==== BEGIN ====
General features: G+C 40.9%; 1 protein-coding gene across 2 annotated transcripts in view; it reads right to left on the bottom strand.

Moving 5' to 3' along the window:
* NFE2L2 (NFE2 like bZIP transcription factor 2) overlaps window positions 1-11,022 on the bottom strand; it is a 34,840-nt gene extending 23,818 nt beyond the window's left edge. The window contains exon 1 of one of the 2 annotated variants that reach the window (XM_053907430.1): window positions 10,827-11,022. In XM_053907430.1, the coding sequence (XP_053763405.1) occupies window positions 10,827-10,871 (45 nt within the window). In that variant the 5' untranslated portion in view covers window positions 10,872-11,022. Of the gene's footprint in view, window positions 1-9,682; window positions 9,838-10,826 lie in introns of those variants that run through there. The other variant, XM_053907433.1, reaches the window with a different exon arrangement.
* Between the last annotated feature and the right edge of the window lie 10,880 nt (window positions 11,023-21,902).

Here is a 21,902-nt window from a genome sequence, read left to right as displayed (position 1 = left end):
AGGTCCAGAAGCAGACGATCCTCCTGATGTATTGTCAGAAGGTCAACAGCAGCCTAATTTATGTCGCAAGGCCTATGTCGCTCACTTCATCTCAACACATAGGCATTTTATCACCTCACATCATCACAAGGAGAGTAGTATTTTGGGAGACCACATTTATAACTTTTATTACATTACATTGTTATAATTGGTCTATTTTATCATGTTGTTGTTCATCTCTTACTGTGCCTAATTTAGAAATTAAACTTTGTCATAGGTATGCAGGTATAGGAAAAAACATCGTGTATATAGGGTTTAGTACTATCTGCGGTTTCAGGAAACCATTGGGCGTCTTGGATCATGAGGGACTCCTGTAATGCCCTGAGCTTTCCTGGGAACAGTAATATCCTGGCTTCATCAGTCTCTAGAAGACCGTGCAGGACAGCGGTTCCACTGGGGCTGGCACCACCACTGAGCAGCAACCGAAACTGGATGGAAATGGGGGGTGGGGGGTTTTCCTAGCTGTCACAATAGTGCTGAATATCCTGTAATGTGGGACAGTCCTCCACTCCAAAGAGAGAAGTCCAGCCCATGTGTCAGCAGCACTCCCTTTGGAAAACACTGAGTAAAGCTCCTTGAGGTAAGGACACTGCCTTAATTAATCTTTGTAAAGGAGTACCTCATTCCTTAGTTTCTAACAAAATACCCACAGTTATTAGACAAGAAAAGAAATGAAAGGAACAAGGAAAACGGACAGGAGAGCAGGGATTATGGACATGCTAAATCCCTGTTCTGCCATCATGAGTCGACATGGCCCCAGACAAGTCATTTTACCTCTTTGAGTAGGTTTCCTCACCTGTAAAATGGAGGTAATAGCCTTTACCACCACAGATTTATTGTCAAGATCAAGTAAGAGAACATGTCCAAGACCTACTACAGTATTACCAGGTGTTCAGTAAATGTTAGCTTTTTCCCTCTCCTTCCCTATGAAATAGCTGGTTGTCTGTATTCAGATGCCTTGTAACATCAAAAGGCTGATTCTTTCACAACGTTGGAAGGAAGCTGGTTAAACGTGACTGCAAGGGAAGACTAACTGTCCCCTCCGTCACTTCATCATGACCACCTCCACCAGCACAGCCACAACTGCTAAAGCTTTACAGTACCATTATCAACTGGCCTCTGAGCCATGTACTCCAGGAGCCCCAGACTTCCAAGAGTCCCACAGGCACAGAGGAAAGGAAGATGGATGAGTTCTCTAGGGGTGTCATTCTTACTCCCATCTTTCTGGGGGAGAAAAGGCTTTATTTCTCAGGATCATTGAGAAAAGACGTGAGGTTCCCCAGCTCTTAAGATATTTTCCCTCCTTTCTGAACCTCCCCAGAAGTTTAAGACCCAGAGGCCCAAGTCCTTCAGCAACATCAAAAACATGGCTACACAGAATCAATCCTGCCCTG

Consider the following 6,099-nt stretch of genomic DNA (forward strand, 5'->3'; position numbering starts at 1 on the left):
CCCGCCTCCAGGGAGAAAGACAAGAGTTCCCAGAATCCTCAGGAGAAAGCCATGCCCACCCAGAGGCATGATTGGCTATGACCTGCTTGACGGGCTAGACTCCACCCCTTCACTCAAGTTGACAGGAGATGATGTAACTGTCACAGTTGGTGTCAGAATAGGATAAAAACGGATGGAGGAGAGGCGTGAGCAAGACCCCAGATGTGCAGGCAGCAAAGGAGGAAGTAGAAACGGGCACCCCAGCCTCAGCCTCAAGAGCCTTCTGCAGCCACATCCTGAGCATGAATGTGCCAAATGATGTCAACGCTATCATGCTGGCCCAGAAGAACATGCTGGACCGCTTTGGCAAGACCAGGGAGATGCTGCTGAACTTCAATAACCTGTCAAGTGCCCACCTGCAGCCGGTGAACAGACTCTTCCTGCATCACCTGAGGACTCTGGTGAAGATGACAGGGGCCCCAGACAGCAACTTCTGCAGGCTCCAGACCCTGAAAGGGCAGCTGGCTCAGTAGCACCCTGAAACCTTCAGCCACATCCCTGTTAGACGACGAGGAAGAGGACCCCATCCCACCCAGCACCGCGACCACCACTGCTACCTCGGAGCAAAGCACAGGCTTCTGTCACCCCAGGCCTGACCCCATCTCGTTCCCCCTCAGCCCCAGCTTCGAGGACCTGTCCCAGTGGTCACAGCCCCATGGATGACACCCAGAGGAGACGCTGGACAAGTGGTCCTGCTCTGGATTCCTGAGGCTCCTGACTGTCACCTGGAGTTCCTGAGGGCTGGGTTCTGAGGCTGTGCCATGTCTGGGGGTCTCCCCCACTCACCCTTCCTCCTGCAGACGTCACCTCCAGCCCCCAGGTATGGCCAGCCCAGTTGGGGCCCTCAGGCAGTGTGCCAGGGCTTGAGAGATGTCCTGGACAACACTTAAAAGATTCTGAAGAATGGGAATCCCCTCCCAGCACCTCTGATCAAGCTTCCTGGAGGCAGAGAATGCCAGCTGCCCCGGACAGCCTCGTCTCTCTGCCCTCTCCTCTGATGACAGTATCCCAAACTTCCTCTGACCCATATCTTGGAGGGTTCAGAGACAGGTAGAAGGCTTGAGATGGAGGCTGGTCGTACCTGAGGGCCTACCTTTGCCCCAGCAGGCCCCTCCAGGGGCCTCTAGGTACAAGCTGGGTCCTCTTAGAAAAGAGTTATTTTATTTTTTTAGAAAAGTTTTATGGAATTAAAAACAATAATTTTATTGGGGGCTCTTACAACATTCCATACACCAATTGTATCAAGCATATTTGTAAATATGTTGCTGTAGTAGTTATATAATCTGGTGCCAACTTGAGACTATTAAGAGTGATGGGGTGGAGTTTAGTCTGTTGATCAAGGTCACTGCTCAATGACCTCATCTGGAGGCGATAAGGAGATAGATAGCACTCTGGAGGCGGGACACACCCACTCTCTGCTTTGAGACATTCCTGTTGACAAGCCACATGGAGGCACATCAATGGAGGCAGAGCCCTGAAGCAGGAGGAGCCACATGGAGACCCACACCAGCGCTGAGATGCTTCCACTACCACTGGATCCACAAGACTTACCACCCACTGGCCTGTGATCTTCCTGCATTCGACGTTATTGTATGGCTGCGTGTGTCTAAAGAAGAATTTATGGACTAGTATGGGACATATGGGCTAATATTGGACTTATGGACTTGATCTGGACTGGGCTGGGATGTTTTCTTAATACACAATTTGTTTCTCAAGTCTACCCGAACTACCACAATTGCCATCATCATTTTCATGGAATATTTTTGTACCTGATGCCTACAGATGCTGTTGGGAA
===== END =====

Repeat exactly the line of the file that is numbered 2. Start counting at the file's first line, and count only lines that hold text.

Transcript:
Moving 5' to 3' along the window: